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Book Review – ‘Falling Angel’ by William Hjortsberg

January 20, 2010 Leave a comment Go to comments

About the Book:

Filmed as Angel Heart, by Alan Parker, a crime novel in which a New York detective becomes embroiled in a nightmare of voodoo and black magic when a missing-persons case he accepts develops into a mysterious murder investigation.

I found this old novel ‘Falling Angel‘ by William Hjortsberg (published waaay back in 1978) in a second-hand bookstore, and thought I’d take a chance on it. I’d heard of the 1987 film ‘Angel Heart‘ starring Mickey Rourke and Robert De Niro which was based on this novel (I never saw the movie, but one of my buds is a Robert De Niro stan who always insisted that De Niro was one of the best Lucifers in the business. Oops – well, that’s not really a spoiler, is it?)

So, anyway, the novel, set in 1950s New York, is kind of a mash-up – it starts off as a mystery novel, with small time private detective Harry Angel being hired for what appears to be a straight-forward missing person’s case. Businessman Louis Cypher hires Harry Angel to track down a famous-before-World-War-2 crooner called Johnny Favorite. Before Harry Angel can say boo! – people related to the case start dying in horrible voodoo- & black-magic related ways – and the book morphs into a supernatural horror novel, and Harry Angel discovers ‘horrifying’ truths about the case (and himself). Come on, I’m not always the brightest person on the planet, but it’s pretty obvious from the start that ‘Louis Cypher’ is a play on ‘Lucifer’, right? If not, my apologies for the spoiler!

I have a feeling that back in 1978 when this book was published, the subject matter really was shocking & scary. Voodoo, black magic, devil-worship & human sacrifice (even unwitting incest) is shown unflinchingly in the novel, and I can see why the likes of Stephen King praised it for being unlike anything he had read before. Unfortunately, I grew up watching CSI and Law & Order, and not a lot of story-lines are left that can ‘shock’ me anymore.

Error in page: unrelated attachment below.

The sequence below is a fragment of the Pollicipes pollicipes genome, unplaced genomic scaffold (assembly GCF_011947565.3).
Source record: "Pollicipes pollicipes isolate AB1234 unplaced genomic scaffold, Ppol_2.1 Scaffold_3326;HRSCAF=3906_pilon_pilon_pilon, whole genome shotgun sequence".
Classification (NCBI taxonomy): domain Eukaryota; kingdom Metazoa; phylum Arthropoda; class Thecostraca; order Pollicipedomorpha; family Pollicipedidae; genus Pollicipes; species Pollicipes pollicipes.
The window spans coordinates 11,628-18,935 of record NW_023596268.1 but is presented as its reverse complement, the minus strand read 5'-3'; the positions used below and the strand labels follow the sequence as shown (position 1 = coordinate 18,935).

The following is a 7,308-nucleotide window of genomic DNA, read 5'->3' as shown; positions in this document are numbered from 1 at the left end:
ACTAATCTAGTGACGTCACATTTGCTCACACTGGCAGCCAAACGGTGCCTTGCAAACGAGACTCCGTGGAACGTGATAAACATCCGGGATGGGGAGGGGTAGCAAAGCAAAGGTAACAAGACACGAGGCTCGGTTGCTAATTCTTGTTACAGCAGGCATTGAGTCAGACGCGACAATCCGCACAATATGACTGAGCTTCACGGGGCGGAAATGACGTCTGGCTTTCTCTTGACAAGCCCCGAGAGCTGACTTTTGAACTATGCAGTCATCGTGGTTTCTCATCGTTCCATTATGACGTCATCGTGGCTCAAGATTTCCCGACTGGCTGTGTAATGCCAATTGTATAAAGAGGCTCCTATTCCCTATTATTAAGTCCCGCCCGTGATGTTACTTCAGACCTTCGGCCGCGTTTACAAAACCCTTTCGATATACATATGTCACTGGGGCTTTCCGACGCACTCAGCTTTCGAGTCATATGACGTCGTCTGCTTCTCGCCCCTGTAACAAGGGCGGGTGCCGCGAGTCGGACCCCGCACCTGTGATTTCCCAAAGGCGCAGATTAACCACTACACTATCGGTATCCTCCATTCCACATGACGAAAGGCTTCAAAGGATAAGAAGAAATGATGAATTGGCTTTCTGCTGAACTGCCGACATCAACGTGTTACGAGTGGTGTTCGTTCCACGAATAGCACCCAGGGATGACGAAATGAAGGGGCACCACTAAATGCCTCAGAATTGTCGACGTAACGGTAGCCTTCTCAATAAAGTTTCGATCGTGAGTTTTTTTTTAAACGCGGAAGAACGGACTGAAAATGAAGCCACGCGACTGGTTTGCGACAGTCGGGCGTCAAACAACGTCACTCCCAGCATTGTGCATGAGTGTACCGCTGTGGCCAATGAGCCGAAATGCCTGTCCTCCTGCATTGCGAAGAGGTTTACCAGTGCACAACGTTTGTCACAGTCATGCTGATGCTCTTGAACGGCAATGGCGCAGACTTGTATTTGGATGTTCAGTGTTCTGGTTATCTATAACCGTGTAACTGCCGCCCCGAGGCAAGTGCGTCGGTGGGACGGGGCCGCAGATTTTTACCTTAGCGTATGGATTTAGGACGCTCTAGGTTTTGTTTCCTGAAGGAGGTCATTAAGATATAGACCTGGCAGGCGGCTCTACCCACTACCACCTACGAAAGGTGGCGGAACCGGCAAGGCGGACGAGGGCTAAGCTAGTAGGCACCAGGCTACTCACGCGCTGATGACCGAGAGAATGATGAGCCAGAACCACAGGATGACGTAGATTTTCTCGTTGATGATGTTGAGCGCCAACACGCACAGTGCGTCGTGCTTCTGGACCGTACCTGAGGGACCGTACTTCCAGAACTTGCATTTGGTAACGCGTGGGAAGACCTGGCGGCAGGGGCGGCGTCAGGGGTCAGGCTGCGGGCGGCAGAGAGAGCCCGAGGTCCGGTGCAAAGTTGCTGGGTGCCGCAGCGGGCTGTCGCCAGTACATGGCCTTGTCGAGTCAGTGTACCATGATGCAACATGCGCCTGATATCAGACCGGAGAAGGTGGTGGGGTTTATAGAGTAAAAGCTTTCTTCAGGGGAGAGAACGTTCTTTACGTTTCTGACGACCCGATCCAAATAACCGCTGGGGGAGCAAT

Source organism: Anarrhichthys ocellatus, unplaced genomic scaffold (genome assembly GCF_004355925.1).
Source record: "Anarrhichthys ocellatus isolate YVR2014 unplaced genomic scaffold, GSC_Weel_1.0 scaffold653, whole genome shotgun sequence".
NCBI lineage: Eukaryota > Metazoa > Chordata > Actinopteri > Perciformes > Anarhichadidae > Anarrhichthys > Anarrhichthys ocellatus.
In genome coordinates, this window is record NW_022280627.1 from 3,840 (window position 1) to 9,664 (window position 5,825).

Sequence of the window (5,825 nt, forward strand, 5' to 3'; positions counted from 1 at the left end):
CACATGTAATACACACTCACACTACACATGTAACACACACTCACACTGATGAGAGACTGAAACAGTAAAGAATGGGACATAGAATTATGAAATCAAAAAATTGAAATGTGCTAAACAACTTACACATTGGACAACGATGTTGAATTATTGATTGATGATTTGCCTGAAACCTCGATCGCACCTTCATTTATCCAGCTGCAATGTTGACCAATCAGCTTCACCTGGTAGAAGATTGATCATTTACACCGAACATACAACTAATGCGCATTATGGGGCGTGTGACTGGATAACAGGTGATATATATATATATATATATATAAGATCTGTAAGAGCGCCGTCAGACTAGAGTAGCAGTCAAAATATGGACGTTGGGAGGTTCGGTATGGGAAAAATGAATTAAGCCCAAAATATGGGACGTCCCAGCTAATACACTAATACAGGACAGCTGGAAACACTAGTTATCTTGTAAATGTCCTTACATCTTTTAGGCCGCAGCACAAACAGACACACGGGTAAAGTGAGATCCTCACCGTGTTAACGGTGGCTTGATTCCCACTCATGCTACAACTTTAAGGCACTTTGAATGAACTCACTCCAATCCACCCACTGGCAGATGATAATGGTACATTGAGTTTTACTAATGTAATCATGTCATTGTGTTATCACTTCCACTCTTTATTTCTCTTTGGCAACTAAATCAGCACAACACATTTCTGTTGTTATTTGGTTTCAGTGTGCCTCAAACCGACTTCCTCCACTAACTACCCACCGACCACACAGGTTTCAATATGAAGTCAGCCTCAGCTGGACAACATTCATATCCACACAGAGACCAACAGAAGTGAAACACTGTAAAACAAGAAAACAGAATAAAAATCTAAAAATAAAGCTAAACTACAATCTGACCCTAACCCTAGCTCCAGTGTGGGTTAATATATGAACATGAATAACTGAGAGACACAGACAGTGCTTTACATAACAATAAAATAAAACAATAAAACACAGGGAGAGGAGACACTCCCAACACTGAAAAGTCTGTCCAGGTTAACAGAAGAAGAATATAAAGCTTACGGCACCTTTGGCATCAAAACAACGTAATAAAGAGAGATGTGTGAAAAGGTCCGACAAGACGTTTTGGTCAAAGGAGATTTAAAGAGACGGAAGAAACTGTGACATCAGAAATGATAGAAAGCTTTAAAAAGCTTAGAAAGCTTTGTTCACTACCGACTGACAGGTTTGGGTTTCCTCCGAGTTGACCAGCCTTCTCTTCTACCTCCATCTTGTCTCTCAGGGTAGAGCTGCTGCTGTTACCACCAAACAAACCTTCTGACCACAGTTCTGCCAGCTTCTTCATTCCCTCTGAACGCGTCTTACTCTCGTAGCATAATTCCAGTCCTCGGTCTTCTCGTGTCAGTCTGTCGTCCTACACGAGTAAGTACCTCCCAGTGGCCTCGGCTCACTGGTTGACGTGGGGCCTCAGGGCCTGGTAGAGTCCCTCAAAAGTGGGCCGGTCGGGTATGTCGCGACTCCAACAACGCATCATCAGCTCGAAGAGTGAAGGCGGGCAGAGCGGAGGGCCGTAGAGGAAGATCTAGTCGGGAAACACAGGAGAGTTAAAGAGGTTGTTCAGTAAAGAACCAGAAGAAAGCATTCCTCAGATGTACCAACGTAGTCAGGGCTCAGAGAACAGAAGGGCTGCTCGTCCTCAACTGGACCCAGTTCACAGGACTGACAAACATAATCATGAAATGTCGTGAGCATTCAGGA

I can, however, appreciate good old-fashioned writing – and I absolutely bow before the author for the amazing portrayal of 1950s New York that he gives us. It’s like a trip back in time, and we get to hang-out with Harry Angel from the most elegant locales of Manhattan in the mid-50s to the seediest locations, including a trip to a smoky jazz bar, Coney Island (which was already a wreck back then) and a trek through the bowels of the subway system. I mean, I’m fascinated with the TV series ‘Mad Men’ so I really appreciated the time capsule element to the book. The writing is very crisp, with Mr Hjortsberg using as little words as possible to move the story along. Each chapter can be read really fast, with the writing pretty consistently good (for the genre) – it does hit a snag when Harry Angel shacks up with a 17-year-old temptation called Epiphany. Let’s just say that I had a hard time believing the ‘love’ schtick, and things get kinda sick when you (and Harry) realize exactly who Epiphany is in the end.

Also, I’ve complained recently on how some authors are wont these days to practically telegraphing what’s coming up. William Hjortsberg is very good at giving hints or foreboding of things to come, without actually giving things away. I really enjoyed the imaginative ‘twist’ at the end for this novel – I kinda had a foreboding since Mr Hjortsberg did drop hints – but it was still a damned good ‘gotcha!’ moment for me when Harry Angel made his discovery (which I won’t spoil, ok).

If you want to check ‘Falling Angel‘ out, it’s unfortunately out of print, but your library may have a copy? Amazon does have hardcover, mass market paperback and paperback editions available via third-party if you want to check it out.

For a second opinion – here’s some reviews of Falling Angel by other bloggers:

  • Books and Writers – “I loved the novel just as much as I loved the movie”
  • One Writer’s Blotter – “It’s entirely worth the read.”
  • Hellnotes – “If you haven’t read this novel or seen the film, then you owe it to yourself to do so.”

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